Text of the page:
I’d go after the more affluent people in your area – they’ll be more easily
able to say yes to larger bids and jobs and will recommend you to their
affluent friends. Knocking on doors isn’t a bad way to get started –
choose the neighborhoods you want to work in and go out and make
yourself known as a woodworking specialists.

The truth is a lot of homeowners have had “handymen” do stuff and not
do it right.

I hired some people in the past who claimed interest in woodworking,
but couldn’t be bothered to read books about it. They wanted to
be trained “hands on” and be shown everything, which puts the onus
of their learning on somebody else. Lots of odd-job guys don’t understand
the geometry and precision of woodworking – they’re hacks. You’re
better than a hack – you’re a woodworking specialist who knows how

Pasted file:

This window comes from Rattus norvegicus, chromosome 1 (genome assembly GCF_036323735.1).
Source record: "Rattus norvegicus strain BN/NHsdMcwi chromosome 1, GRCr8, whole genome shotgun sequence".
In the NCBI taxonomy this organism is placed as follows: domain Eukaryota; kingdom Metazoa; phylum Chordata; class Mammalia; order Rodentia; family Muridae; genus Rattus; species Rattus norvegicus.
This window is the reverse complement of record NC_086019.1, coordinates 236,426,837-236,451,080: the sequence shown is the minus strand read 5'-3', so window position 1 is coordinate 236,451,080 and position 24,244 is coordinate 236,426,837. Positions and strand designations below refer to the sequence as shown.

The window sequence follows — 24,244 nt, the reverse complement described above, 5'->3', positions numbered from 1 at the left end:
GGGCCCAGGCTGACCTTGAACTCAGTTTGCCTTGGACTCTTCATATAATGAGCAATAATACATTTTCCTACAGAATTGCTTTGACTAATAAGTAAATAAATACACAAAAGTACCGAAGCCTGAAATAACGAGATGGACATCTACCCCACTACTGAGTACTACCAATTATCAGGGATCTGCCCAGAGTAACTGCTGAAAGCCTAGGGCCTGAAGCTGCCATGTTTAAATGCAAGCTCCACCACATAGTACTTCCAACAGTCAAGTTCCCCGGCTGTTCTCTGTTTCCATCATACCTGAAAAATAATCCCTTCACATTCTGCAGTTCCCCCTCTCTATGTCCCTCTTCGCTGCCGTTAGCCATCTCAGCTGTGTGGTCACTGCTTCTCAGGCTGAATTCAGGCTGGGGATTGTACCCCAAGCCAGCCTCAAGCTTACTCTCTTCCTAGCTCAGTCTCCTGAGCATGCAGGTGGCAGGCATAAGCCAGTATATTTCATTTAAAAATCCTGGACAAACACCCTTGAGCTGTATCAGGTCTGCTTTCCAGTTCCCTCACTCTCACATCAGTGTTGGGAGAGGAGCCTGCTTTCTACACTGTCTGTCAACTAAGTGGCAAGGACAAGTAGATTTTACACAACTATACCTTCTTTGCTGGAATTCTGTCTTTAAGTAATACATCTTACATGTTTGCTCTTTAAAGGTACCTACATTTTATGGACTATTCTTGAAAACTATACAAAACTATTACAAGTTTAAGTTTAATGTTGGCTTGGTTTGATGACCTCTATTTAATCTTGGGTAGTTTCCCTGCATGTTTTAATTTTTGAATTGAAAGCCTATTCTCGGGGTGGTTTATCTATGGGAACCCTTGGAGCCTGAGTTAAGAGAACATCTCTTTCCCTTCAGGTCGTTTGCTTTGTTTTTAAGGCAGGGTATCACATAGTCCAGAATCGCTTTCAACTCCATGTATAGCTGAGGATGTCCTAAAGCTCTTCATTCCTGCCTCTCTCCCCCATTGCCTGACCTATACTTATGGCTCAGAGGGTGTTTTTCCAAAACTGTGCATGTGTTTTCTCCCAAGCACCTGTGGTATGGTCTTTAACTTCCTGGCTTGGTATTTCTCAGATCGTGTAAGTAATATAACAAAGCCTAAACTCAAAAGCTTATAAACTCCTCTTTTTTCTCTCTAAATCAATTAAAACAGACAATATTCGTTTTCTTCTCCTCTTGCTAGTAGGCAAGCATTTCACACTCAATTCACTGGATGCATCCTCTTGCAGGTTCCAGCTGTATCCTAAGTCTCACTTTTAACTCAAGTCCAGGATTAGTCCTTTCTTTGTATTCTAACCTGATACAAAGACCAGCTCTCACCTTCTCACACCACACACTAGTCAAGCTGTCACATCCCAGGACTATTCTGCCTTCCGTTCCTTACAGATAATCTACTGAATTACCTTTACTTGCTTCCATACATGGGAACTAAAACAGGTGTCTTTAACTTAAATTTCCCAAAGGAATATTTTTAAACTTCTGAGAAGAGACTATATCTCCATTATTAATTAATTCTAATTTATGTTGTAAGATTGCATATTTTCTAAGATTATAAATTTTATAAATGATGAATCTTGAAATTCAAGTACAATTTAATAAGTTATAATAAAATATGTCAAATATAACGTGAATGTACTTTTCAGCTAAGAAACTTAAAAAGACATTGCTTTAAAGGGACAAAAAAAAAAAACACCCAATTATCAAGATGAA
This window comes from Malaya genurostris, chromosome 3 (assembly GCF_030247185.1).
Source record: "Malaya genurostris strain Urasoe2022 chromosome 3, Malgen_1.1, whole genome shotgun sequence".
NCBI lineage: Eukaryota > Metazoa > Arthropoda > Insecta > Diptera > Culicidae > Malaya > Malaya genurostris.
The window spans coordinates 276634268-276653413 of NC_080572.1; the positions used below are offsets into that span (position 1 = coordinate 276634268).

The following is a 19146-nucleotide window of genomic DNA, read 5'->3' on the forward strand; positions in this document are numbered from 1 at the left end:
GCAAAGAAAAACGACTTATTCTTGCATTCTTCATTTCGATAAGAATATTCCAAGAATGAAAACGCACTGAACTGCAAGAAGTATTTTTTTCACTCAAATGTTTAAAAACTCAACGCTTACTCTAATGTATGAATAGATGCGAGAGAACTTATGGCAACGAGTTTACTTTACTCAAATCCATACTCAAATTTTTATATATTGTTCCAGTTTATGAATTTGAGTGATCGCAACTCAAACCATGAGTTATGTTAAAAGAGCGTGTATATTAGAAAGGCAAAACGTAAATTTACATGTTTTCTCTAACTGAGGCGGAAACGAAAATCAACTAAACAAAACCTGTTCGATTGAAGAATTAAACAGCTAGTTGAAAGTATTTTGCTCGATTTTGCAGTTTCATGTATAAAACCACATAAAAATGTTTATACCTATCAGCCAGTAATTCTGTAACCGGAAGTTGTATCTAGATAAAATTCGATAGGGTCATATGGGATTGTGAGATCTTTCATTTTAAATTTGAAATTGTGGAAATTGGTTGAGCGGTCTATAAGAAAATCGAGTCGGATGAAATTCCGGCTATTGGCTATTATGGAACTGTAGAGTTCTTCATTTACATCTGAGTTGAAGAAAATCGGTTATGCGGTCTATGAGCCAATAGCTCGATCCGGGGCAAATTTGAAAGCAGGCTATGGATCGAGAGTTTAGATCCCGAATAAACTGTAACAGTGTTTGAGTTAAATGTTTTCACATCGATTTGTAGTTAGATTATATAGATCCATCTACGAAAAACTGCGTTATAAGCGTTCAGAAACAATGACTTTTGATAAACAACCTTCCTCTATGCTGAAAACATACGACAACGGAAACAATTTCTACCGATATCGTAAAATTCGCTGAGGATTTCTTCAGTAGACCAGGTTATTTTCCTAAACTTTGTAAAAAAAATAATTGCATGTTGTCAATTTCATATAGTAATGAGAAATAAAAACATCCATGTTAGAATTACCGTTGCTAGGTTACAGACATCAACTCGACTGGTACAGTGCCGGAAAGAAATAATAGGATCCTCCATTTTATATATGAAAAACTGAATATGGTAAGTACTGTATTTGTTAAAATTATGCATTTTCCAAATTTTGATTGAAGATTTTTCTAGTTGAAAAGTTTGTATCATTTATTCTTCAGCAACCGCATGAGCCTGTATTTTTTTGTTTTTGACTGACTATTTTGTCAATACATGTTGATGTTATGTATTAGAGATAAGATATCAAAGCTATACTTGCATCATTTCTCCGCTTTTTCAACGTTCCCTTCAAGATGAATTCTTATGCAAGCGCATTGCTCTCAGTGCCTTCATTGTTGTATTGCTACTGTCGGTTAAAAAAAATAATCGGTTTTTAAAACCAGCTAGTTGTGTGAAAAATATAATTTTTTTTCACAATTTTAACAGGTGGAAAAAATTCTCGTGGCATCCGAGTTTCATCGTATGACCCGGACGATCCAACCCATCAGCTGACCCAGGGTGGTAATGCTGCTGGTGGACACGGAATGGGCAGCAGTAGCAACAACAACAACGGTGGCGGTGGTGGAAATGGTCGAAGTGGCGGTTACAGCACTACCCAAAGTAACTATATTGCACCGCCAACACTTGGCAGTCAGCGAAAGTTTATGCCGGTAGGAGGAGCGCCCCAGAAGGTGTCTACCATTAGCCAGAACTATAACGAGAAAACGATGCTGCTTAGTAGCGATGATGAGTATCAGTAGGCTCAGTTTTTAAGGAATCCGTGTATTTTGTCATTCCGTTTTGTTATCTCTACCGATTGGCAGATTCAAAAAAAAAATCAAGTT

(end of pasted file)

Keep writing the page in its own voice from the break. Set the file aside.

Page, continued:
to get the correct result with this very complex and versatile material.

Don’t underprice your expertise – but do work for people you feel good about
working for. Feeling good about the job is worth more (to me anyway)
than squeezing the most dollars out of the marketplace.

View Steven H's profile

Steven H

1117 posts in 2525 days


#6 posted 12-31-2010 08:16 PM

At 15 years old you should be learning not making money.

View therookie's profile

therookie

887 posts in 2292 days


#7 posted 01-01-2011 05:57 PM

Thanks Steve I think that this will help a ton I am reasearching a business plan example as I am talking to you. But thanks everyone for the tip and have a great year.

-- http://aewoodworks.webs.com

View Bob Kollman's profile

Bob Kollman